“This will be of huge benefit to our organisation and our tenants alike. As we grow, we must have dedicated people in position to oversee the various components of the business. It’s also a fantastic career opportunity for the staff,” he explains.

Externally, there is an opportunity for AHBs to transfer off the government balance sheet, a move that has widespread support within the sector. While suggesting that the challenge is not insurmountable, Haynes advocates that the AHBs work with government to secure this change.

“Approved housing bodies must move off the government balance sheet. Whilst this hasn’t created any constraints yet, it will do if we continue in the direction we have been travelling. In that scenario, we would be competing with schools, hospitals and transport infrastructure for funding. This would restrict the opportunities for us to go out and undertake innovative projects, borrowing in volume from organisations other than the Housing Finance Agency,” he contends.

Meanwhile, as Ireland emerges from the Covid-19 lockdown restrictions and faces into recession, the Clanmil CEO believes that social housing construction could act as an economic stimulus.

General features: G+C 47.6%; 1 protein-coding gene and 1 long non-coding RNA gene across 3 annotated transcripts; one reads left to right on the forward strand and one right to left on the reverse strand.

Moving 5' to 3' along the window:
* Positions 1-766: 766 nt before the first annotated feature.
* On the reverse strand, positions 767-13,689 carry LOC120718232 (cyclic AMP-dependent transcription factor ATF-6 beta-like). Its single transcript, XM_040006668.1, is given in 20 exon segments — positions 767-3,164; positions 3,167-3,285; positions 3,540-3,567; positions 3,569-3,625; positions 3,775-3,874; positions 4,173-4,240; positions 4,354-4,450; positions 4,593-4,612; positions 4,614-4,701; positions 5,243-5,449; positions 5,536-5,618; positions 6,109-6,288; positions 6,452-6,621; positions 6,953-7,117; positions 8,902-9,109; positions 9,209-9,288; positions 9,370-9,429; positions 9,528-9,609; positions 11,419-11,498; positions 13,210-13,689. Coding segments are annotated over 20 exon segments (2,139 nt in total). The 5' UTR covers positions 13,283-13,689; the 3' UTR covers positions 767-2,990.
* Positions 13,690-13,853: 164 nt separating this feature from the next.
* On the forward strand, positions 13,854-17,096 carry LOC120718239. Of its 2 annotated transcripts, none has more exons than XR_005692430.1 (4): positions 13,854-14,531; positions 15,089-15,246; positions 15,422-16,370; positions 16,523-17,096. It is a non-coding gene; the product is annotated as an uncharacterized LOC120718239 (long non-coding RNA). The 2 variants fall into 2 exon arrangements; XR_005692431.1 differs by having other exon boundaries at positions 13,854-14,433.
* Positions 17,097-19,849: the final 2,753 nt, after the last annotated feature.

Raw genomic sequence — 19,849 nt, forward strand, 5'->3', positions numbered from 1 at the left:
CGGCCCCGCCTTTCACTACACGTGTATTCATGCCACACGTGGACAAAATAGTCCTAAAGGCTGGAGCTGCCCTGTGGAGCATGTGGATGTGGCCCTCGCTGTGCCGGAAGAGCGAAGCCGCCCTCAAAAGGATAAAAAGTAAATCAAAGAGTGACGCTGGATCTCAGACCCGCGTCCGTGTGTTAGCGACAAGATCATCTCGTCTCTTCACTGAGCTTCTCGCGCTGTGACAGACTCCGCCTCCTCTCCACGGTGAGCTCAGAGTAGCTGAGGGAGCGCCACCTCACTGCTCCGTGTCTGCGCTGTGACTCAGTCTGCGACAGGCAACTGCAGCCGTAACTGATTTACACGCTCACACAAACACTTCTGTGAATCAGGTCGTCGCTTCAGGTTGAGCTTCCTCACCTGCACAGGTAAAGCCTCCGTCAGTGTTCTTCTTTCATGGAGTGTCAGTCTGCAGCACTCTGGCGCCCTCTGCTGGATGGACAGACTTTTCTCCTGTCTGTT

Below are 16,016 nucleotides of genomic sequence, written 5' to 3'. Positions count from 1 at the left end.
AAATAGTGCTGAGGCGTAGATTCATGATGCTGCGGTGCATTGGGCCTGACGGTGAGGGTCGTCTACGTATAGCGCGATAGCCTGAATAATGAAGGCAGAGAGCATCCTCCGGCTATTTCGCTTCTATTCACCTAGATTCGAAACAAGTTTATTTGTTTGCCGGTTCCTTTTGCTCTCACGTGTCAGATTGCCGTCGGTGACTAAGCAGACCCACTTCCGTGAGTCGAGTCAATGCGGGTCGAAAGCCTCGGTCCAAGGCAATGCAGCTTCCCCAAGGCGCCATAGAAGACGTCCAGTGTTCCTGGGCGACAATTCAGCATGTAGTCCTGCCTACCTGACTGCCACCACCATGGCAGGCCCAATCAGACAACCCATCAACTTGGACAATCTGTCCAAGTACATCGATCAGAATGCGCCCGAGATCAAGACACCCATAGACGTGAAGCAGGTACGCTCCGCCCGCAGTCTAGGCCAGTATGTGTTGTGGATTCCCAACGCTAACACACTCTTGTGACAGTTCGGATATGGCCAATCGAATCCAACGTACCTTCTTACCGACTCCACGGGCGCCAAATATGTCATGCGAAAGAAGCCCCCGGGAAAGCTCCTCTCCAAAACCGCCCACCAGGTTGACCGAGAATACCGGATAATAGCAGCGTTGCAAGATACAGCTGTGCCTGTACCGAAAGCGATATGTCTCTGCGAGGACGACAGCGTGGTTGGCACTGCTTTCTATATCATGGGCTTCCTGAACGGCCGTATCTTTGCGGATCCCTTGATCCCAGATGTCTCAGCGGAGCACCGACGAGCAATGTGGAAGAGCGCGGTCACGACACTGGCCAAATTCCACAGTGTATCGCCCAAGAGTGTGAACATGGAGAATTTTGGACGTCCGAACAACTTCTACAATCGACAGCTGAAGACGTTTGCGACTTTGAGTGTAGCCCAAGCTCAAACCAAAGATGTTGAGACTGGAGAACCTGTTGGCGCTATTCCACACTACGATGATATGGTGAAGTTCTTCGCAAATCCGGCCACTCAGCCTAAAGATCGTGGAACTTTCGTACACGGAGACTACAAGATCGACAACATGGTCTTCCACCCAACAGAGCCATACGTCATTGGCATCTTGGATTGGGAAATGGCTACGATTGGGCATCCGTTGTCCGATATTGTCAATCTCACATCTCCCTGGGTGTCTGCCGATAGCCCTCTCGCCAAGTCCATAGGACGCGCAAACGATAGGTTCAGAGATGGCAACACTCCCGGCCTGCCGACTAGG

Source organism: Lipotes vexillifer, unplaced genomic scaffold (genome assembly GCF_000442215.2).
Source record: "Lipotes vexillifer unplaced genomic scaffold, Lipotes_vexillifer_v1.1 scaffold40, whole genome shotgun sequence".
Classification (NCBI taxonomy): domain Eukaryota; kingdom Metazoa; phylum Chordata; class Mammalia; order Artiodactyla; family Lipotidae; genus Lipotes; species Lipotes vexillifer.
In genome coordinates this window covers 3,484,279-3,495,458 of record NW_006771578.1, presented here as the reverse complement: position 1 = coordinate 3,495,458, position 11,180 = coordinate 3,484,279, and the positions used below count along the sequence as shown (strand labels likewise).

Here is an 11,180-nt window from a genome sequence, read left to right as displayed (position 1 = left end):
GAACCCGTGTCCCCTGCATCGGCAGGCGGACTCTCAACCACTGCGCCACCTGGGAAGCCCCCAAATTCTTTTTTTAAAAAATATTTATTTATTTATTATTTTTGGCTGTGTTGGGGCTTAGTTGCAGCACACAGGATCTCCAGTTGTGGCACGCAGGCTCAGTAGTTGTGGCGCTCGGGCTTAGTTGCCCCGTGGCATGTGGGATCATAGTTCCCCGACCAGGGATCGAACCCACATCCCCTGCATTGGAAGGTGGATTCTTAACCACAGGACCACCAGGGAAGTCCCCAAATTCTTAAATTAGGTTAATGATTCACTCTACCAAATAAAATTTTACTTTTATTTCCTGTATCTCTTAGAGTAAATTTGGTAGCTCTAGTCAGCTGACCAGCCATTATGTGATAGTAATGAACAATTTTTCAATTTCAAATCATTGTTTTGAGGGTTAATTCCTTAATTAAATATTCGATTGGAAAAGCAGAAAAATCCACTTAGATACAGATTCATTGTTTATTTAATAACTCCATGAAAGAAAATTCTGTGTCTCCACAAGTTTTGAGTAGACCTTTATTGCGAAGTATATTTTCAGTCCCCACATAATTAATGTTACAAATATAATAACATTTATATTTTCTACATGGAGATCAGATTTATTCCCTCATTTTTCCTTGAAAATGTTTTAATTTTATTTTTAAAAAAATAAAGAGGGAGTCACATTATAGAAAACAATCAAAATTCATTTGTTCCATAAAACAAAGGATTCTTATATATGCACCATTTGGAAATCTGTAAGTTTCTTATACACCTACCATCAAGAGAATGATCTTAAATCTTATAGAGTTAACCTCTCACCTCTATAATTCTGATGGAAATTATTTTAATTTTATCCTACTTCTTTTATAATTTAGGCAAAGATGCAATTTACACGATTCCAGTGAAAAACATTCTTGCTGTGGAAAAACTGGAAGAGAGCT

“House builders are cognisant that there is going to be less of a market for their product and many have already initiated construction. There are going to be huge opportunities for the social housing sector to acquire properties that ordinarily wouldn’t be available.

“The difference between this current recession and its predecessor is that there is plenty of finance available. The banks are in a relatively decent position, as is the social housing sector. Approved housing bodies must take advantage of the situation that they find themselves in as willing purchasers of properties. I envisage the sector as being a lifeblood for the construction industry,” he says.


Clanmil’s main ambition for the time ahead is to grow and become a significant player in the Irish social housing sector. “Our sector will transform over the next five years. Regulation is about to be implemented, the number of AHBs will subsequently shrink drastically. Clanmil Ireland wants to seize this opportunity, establish itself as a key stakeholder and contribute to solving the housing crisis in the short-to-medium term. This will consolidate our long-term position in the sector.

“From a personal perspective, it’s about applying an emphasis on growing and developing the business so that if I move on at some point in the future, I leave a legacy of a bigger and better organisation,” Haynes concludes.

Clanmil Housing Association Ireland
T: 01 456 8079/086 044 4228
E: michael.haynes@clanmilireland.ie
W: www.clanmilireland.ie